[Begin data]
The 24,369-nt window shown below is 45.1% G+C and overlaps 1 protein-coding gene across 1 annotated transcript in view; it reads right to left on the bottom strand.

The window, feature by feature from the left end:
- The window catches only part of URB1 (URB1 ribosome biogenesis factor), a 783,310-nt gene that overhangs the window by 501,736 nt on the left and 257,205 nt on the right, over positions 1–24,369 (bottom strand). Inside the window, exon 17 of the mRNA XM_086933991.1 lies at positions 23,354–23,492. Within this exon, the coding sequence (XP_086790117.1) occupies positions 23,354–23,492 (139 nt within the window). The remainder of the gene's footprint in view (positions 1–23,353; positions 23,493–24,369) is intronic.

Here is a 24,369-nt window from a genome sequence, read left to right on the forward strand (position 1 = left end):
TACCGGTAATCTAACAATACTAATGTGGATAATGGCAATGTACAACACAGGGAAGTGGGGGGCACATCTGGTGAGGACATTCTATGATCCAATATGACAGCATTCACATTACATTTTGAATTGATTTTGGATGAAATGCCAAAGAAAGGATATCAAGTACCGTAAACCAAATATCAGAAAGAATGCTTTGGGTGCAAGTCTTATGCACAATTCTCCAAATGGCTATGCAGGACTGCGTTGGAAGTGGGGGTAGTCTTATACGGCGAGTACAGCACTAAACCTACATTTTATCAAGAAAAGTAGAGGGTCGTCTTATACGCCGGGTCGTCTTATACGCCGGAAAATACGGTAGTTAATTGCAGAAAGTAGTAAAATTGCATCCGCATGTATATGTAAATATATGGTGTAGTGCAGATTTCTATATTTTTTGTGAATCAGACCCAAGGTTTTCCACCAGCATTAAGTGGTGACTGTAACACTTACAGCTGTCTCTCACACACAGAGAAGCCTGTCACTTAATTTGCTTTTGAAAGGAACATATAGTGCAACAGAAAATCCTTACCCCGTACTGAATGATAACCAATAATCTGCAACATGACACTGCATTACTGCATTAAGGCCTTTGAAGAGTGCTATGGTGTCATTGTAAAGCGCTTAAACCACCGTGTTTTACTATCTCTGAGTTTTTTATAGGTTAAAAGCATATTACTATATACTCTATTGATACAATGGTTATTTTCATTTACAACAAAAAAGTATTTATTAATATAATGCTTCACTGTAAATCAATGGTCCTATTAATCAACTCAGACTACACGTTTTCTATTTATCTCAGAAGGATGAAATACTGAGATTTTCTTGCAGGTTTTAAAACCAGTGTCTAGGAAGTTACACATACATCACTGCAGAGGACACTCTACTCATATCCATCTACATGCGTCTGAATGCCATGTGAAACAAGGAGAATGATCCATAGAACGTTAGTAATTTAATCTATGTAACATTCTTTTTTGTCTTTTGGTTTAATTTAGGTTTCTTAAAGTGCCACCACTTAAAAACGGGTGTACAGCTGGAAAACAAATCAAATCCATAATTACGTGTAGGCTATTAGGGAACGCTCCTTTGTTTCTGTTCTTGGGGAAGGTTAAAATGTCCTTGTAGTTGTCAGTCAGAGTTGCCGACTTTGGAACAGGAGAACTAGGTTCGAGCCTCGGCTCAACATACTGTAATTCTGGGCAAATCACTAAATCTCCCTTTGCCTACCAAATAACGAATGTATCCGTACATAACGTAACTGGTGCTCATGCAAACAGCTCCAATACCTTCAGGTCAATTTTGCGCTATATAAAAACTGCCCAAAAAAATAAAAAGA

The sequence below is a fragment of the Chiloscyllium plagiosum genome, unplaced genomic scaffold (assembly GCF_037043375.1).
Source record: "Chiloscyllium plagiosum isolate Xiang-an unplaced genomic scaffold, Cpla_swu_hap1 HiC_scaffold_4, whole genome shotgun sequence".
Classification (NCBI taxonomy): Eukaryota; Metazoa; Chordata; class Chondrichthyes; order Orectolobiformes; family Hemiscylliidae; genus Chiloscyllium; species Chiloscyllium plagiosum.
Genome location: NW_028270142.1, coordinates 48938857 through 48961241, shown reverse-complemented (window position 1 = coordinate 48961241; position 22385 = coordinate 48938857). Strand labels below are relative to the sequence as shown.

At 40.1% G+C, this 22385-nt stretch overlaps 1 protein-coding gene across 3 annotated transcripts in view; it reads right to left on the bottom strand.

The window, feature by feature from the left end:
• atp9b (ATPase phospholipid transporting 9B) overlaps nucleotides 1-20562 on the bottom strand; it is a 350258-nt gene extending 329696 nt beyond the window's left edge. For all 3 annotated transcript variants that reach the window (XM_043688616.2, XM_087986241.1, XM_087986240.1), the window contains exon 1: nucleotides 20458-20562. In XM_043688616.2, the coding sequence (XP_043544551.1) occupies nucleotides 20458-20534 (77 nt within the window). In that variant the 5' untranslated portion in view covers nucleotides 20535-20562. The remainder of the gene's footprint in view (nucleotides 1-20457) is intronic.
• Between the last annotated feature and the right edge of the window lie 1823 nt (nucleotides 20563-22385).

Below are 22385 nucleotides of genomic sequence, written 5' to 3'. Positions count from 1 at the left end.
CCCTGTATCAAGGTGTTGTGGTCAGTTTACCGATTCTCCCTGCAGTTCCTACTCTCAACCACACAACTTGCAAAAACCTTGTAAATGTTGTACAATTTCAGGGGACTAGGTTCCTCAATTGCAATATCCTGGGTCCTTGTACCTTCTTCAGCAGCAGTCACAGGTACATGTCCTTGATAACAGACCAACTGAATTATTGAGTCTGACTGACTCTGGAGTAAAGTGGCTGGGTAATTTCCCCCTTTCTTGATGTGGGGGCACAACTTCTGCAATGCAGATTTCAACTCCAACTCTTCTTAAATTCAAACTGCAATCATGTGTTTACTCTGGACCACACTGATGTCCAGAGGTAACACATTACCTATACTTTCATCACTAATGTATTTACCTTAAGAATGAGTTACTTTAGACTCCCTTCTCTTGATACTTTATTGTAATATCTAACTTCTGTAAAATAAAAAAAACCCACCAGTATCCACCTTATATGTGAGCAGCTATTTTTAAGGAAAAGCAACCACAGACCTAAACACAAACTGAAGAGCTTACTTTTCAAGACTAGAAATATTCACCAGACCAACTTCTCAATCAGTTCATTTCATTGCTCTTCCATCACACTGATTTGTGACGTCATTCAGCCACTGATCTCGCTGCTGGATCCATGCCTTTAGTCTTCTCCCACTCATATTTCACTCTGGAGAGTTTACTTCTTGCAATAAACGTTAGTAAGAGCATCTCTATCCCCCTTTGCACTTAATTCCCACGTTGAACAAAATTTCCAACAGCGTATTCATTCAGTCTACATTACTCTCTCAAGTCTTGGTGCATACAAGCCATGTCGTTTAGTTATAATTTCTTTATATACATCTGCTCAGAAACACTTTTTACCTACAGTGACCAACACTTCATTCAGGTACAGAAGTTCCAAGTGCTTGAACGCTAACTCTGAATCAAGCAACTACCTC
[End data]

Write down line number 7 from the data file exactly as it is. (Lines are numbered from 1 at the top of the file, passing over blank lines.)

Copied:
Source record: "Chiloscyllium plagiosum isolate Xiang-an unplaced genomic scaffold, Cpla_swu_hap1 HiC_scaffold_4, whole genome shotgun sequence".